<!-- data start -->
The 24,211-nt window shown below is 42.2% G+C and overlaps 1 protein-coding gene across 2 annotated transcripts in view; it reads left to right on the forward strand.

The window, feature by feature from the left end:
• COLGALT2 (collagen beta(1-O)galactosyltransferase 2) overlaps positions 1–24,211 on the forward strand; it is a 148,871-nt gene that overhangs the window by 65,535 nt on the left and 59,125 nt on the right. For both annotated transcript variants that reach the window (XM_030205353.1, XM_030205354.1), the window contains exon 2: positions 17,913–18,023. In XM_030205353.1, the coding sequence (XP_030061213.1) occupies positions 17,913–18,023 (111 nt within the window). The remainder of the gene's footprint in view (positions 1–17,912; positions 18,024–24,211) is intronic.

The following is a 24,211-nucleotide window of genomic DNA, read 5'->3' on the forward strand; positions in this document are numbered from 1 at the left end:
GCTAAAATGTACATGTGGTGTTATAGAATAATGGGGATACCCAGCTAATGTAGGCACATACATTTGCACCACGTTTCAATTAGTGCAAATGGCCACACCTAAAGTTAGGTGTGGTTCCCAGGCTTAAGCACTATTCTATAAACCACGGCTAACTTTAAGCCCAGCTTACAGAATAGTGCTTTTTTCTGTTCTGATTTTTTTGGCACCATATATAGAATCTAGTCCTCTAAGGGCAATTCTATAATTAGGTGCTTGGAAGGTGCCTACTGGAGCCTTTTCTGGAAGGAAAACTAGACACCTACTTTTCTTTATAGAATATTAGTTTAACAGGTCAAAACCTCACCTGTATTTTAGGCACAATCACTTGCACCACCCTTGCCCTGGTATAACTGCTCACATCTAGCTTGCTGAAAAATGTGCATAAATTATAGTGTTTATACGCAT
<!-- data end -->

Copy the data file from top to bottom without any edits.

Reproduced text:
The 24,211-nt window shown below is 42.2% G+C and overlaps 1 protein-coding gene across 2 annotated transcripts in view; it reads left to right on the forward strand.

The window, feature by feature from the left end:
• COLGALT2 (collagen beta(1-O)galactosyltransferase 2) overlaps positions 1–24,211 on the forward strand; it is a 148,871-nt gene that overhangs the window by 65,535 nt on the left and 59,125 nt on the right. For both annotated transcript variants that reach the window (XM_030205353.1, XM_030205354.1), the window contains exon 2: positions 17,913–18,023. In XM_030205353.1, the coding sequence (XP_030061213.1) occupies positions 17,913–18,023 (111 nt within the window). The remainder of the gene's footprint in view (positions 1–17,912; positions 18,024–24,211) is intronic.

The following is a 24,211-nucleotide window of genomic DNA, read 5'->3' on the forward strand; positions in this document are numbered from 1 at the left end:
GCTAAAATGTACATGTGGTGTTATAGAATAATGGGGATACCCAGCTAATGTAGGCACATACATTTGCACCACGTTTCAATTAGTGCAAATGGCCACACCTAAAGTTAGGTGTGGTTCCCAGGCTTAAGCACTATTCTATAAACCACGGCTAACTTTAAGCCCAGCTTACAGAATAGTGCTTTTTTCTGTTCTGATTTTTTTGGCACCATATATAGAATCTAGTCCTCTAAGGGCAATTCTATAATTAGGTGCTTGGAAGGTGCCTACTGGAGCCTTTTCTGGAAGGAAAACTAGACACCTACTTTTCTTTATAGAATATTAGTTTAACAGGTCAAAACCTCACCTGTATTTTAGGCACAATCACTTGCACCACCCTTGCCCTGGTATAACTGCTCACATCTAGCTTGCTGAAAAATGTGCATAAATTATAGTGTTTATACGCAT